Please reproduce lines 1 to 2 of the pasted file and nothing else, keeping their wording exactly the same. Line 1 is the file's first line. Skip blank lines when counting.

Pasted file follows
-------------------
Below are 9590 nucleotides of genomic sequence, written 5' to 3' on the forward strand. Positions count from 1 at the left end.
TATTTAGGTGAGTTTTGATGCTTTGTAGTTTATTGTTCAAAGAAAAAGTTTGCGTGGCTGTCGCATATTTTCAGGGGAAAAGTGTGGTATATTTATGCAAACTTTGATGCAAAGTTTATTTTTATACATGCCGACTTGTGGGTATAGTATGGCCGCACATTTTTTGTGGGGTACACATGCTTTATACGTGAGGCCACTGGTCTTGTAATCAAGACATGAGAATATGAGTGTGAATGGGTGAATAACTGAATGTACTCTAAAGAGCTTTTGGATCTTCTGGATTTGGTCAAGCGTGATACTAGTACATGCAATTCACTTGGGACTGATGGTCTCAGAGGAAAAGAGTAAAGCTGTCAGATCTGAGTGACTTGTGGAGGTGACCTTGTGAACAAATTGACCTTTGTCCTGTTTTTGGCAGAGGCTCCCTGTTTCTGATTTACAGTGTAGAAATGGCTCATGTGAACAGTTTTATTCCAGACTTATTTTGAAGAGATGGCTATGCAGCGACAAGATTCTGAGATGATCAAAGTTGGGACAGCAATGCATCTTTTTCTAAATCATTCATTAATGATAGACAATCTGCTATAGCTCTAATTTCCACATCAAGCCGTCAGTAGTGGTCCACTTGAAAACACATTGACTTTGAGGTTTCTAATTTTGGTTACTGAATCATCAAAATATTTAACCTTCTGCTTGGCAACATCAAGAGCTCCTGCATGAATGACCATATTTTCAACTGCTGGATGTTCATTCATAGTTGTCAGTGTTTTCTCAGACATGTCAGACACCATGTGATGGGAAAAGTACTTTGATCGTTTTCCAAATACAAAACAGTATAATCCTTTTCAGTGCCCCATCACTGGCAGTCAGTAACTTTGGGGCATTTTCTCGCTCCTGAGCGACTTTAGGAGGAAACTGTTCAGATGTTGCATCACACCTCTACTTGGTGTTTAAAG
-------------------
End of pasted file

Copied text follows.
Below are 9590 nucleotides of genomic sequence, written 5' to 3' on the forward strand. Positions count from 1 at the left end.
TATTTAGGTGAGTTTTGATGCTTTGTAGTTTATTGTTCAAAGAAAAAGTTTGCGTGGCTGTCGCATATTTTCAGGGGAAAAGTGTGGTATATTTATGCAAACTTTGATGCAAAGTTTATTTTTATACATGCCGACTTGTGGGTATAGTATGGCCGCACATTTTTTGTGGGGTACACATGCTTTATACGTGAGGCCACTGGTCTTGTAATCAAGACATGAGAATATGAGTGTGAATGGGTGAATAACTGAATGTACTCTAAAGAGCTTTTGGATCTTCTGGATTTGGTCAAGCGTGATACTAGTACATGCAATTCACTTGGGACTGATGGTCTCAGAGGAAAAGAGTAAAGCTGTCAGATCTGAGTGACTTGTGGAGGTGACCTTGTGAACAAATTGACCTTTGTCCTGTTTTTGGCAGAGGCTCCCTGTTTCTGATTTACAGTGTAGAAATGGCTCATGTGAACAGTTTTATTCCAGACTTATTTTGAAGAGATGGCTATGCAGCGACAAGATTCTGAGATGATCAAAGTTGGGACAGCAATGCATCTTTTTCTAAATCATTCATTAATGATAGACAATCTGCTATAGCTCTAATTTCCACATCAAGCCGTCAGTAGTGGTCCACTTGAAAACACATTGACTTTGAGGTTTCTAATTTTGGTTACTGAATCATCAAAATATTTAACCTTCTGCTTGGCAACATCAAGAGCTCCTGCATGAATGACCATATTTTCAACTGCTGGATGTTCATTCATAGTTGTCAGTGTTTTCTCAGACATGTCAGACACCATGTGATGGGAAAAGTACTTTGATCGTTTTCCAAATACAAAACAGTATAATCCTTTTCAGTGCCCCATCACTGGCAGTCAGTAACTTTGGGGCATTTTCTCGCTCCTGAGCGACTTTAGGAGGAAACTGTTCAGATGTTGCATCACACCTCTACTTGGTGTTTAAAG